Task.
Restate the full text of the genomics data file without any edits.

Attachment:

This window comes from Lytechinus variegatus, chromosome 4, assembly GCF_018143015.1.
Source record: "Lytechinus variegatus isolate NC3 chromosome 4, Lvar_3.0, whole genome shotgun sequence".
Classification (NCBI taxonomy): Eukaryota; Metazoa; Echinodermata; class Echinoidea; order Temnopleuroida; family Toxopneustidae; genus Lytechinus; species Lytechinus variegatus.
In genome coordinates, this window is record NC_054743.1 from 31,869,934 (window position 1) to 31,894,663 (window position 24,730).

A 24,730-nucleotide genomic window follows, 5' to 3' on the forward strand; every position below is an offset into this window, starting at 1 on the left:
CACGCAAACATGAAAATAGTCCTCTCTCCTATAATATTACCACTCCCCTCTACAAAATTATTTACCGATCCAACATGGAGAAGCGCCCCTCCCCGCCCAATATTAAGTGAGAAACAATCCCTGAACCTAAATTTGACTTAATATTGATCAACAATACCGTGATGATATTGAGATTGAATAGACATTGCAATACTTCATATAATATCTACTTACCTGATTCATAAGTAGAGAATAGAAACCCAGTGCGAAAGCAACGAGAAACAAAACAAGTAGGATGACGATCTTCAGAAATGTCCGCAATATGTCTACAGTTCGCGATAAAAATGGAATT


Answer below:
This window comes from Lytechinus variegatus, chromosome 4, assembly GCF_018143015.1.
Source record: "Lytechinus variegatus isolate NC3 chromosome 4, Lvar_3.0, whole genome shotgun sequence".
Classification (NCBI taxonomy): Eukaryota; Metazoa; Echinodermata; class Echinoidea; order Temnopleuroida; family Toxopneustidae; genus Lytechinus; species Lytechinus variegatus.
In genome coordinates, this window is record NC_054743.1 from 31,869,934 (window position 1) to 31,894,663 (window position 24,730).

A 24,730-nucleotide genomic window follows, 5' to 3' on the forward strand; every position below is an offset into this window, starting at 1 on the left:
CACGCAAACATGAAAATAGTCCTCTCTCCTATAATATTACCACTCCCCTCTACAAAATTATTTACCGATCCAACATGGAGAAGCGCCCCTCCCCGCCCAATATTAAGTGAGAAACAATCCCTGAACCTAAATTTGACTTAATATTGATCAACAATACCGTGATGATATTGAGATTGAATAGACATTGCAATACTTCATATAATATCTACTTACCTGATTCATAAGTAGAGAATAGAAACCCAGTGCGAAAGCAACGAGAAACAAAACAAGTAGGATGACGATCTTCAGAAATGTCCGCAATATGTCTACAGTTCGCGATAAAAATGGAATT